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Is the Hole in Ozone Layer Closing? First Signs of Healing

Jul 04, 2016 03:04 AM EDT
Giant Hole Found in Earth's Ozone
Scientists at NASA reported the largest ozone hole ever recorded in October 2000. The Goddard Space Flight Center said satellites observed an 11.5 million square-mile hole over Antarctica. But a new science report is showing that the ozone hole has shrunk since that peak depletion.
(Photo : Getty Images / Staff)

The infamous "hole in the ozone layer" may be en route to recovery. MIT News reported that a team led by MIT climatologist Susan Solomon said that they have detected "the first fingerprints of healing" in the depleted ozone region over Antarctica.

In a paper submitted to the journal Science, Solomon's team shared their discovery that the September ozone hole has gotten smaller by over 1.5 million square miles (about 3.88 million sq. km) since the peak of depletion in 2000. The scientists expected the ozone replenishment to continue, and predicted that the ozone hole will have recovered permanently by mid-century, unless future volcanic eruptions come to disrupt the healing process.

Climate scientists have typically used the October measurement of the total ozone value as the benchmark in their studies. While ozone loss was first detected in the 1950s, the noteworthy finding came in the '80s when a landmark British Antarctic survey released results which showed that the October total ozone value was decreasing.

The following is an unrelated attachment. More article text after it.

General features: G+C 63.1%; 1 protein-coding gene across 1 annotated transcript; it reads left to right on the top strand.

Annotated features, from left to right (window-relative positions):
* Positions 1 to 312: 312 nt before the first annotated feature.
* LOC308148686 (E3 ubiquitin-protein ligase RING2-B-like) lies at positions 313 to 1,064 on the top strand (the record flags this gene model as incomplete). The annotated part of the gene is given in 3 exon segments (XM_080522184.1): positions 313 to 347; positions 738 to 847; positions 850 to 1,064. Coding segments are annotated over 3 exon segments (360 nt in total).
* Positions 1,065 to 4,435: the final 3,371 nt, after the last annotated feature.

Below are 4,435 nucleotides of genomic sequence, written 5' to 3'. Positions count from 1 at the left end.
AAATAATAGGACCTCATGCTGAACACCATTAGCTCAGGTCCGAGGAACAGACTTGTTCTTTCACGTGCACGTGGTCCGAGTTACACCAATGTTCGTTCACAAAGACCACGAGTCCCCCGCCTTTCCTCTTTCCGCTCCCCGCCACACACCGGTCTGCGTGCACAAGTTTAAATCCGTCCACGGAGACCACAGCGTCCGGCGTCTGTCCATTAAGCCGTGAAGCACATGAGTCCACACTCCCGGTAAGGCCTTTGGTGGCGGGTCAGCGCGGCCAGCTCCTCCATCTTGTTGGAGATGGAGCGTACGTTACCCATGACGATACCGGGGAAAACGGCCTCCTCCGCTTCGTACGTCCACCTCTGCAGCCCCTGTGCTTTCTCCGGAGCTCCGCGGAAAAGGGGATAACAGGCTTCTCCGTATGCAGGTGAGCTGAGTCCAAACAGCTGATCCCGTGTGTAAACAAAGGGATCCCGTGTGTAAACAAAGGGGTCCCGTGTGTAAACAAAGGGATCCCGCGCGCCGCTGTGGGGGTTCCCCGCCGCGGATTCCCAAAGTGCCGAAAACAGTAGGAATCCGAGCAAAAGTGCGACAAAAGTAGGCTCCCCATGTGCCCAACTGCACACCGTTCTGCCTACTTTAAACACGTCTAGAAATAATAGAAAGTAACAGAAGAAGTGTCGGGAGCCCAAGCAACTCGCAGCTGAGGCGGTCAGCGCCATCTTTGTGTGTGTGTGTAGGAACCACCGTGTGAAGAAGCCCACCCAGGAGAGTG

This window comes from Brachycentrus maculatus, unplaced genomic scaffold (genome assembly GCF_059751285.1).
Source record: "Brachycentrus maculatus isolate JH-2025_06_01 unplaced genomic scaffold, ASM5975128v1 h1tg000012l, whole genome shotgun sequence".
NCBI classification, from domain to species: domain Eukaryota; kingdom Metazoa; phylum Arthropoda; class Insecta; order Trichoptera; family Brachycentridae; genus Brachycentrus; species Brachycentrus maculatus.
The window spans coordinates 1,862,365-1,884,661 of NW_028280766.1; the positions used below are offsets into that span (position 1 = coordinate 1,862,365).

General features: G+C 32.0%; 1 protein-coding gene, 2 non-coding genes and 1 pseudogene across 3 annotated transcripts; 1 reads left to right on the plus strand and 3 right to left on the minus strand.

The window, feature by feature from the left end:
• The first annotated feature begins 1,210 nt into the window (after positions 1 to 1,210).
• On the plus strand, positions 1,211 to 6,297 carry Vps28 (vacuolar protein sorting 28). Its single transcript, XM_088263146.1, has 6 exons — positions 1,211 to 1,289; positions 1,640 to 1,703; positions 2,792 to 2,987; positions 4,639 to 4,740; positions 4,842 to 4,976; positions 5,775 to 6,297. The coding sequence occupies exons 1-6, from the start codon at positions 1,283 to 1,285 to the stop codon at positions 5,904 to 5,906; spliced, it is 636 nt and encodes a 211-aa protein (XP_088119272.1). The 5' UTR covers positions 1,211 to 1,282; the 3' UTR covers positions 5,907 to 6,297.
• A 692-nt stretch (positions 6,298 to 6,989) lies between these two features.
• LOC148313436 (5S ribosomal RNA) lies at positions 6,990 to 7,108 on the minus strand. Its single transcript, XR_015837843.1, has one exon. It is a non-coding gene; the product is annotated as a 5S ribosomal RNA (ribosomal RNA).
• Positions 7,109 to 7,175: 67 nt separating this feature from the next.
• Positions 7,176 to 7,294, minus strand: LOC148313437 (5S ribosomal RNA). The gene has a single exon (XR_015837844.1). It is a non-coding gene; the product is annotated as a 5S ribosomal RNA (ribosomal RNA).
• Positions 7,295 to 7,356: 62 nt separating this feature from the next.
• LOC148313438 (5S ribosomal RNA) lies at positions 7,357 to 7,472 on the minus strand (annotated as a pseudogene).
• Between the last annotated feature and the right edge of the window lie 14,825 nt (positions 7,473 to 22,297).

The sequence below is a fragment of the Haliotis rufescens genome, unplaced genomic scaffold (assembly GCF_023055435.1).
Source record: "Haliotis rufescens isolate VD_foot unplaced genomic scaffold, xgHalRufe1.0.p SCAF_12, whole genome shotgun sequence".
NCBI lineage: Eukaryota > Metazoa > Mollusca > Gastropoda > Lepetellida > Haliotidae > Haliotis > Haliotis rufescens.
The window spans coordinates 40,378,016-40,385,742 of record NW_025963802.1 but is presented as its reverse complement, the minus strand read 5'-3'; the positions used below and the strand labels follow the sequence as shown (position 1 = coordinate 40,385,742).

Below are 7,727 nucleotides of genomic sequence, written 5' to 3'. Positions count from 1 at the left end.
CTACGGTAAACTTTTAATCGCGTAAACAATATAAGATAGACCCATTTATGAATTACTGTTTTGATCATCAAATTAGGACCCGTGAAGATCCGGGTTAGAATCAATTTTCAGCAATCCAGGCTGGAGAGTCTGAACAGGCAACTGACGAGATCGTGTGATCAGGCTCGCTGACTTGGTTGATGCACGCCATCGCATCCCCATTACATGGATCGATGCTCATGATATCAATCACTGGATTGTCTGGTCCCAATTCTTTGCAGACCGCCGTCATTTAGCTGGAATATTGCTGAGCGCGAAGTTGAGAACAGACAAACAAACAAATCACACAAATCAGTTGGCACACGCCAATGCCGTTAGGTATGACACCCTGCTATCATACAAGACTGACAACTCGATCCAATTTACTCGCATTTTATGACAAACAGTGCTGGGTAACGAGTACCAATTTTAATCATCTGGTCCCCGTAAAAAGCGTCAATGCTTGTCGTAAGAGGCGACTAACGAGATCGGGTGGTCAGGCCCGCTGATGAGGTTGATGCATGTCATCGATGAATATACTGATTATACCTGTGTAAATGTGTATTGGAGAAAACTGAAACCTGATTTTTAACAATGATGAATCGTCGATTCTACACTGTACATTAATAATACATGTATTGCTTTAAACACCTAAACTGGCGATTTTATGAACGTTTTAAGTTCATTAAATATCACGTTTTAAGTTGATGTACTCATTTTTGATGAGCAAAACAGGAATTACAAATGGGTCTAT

October is the time of the year when the ozone hole reachest its fullest extent. Solomon's team decided against using the October benchmark because measurements taken during that month could be significantly influenced by various meteorological conditions.

"September is a better time to look because chlorine chemistry is firmly in control of the rate at which the hole forms at that time of year," Solomon informed MIT News.

Chlorine originating from chlorofluorocarbons (CFCs) triggers chemical reactions that lead to the destruction of the ozone layer. The Montreal Protocol, signed by most of the world's nations in 1987, sought to curb human production of CFCs in a global effort to restore the ozone layer.

Solomon's team engineered a simulation that could issue predictions of total ozone value based on yearly estimates of the amount of chlorine in the atmosphere, reported. The team, finding that the hole in the ozone had shrunk compared to its size in 2000, also saw that this drop matched the simulation's prediction. This gave them the confidence to support its prediction of the eventual restoration of the ozone layer.

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